Everything you need to know about visiting Saudi as a tourist

With its blend of cultural richness and strong heritage, Saudi Arabia opens its doors to the world



Following its landmark decision in late September allowing foreign tourists to visit the kingdom, Saudi Arabia has already started seeing an influx of visitors.

Since September 27, more than 77,000 tourists have visited the kingdom as it seeks to share its local heritage with the world, according to officials.

Saudi Arabia has an ambitious tourism strategy, and aims to receive 100 million visitors by 2030. To meet those numbers, the government has also eased its strict regulations, to better cater to international tourists.

For those keen to visit Saudi Arabia, here is a roundup of all you need to know:

Tourism visa

Visitors from 49 countries including the United States, Canada, China and most of the European countries, can now apply for a Saudi eVisa – Saudi Arabia’s tourism visa – online or upon arrival, costing SAR440 and VAT. Tourists from other countries are encouraged to contact their nearest Saudi embassy.

Visa guidelines for women

Women aged 25 and above who wish to travel to Saudi Arabia alone can be granted a single-entry tourist visa, valid for up to 30 days. However, a family member must accompany women below the stipulated age.

Dress code

Foreign women are no longer expected to don the ‘abaya’, which was previously a mandatory requirement. While the gown is optional for female visitors, societal norms dictate men and women to dress modestly in public places and refrain from public displays of affection.

Hotel/stay policy

Unmarried foreign couples can now rent hotel rooms in Saudi Arabia. Previously, tourists were expected to provide proof of marriage to share accommodation while visiting the country.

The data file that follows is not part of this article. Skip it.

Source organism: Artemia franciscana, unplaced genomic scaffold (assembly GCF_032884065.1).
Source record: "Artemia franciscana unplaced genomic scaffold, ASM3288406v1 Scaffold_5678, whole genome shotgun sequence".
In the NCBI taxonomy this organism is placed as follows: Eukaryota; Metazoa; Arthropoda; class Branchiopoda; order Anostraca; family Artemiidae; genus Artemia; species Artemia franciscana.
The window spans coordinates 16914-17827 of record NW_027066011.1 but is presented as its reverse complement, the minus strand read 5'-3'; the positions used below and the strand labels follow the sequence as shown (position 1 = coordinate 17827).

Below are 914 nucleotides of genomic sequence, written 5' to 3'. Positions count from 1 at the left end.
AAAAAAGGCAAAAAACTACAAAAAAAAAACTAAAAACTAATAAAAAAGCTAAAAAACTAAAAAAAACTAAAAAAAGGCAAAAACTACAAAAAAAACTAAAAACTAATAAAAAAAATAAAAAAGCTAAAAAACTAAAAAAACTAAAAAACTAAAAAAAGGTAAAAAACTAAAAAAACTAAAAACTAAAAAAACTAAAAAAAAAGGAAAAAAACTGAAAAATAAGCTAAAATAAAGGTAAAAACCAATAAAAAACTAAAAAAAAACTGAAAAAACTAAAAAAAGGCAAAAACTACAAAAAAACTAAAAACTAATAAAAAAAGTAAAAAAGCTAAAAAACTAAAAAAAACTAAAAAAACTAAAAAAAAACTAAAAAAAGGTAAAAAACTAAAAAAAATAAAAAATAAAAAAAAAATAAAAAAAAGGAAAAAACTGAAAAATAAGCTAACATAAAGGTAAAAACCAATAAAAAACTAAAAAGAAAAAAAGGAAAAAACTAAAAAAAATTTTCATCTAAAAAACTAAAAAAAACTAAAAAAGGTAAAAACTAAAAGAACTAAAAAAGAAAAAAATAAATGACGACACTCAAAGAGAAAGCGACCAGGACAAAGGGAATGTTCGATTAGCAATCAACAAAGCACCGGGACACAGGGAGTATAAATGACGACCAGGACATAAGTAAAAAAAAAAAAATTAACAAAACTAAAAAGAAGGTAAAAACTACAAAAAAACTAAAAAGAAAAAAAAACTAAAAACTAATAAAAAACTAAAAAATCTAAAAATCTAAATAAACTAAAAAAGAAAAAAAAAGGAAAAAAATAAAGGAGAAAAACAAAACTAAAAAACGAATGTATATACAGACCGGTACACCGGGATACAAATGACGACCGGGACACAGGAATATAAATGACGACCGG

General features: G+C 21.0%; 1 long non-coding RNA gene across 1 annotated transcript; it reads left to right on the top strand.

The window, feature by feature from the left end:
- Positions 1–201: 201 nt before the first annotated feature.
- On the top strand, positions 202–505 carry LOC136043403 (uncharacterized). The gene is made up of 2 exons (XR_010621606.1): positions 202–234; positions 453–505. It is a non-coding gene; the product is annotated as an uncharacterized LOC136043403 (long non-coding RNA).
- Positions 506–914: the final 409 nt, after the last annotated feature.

All women, including Saudi females, can book and stay in hotels alone, subject to providing an identification on check-in.

Photography guidelines

Permission must be sought from Saudi nationals before they are photographed. However, it is not permissible to photograph government buildings, military installations and palaces.

Prayer time/Ramadan closing

Shops and restaurants across Saudi close briefly during the five daily prayers, while music in public places is switched off. Tourists are also expected to avoid eating, drinking, and smoking during daylight hours in the month of Ramadan. In 2020, Ramadan is expected to run from April 23 until May 23, subject to moon sighting.

Restaurant norms

Foreign visitors are at their discretion to tip service providers at restaurants. The kingdom has no social tradition compelling tourists to pay any fixed extra amount.

Prohibition of banned items

It is illegal to bring alcohol and/or drugs into Saudi Arabia, so tourists are prohibited from carrying them while visiting the country.

What to expect in the future?

Saudi Arabia is exploring visa options for individual female pilgrims, possibly allowing them to perform Hajj without a male guardian, according to local media reports.

Under current laws, women under the age of 45 must travel with a male guardian for the annual pilgrimage. Women over 45 may travel with an “organised group”, with a ‘no objection letter’ from their immediate male relative.

Read: Saudi Arabia is looking to tourism to help lower unemployment


Read more: Saudi starts granting online tourist visas, drops dress code for foreign women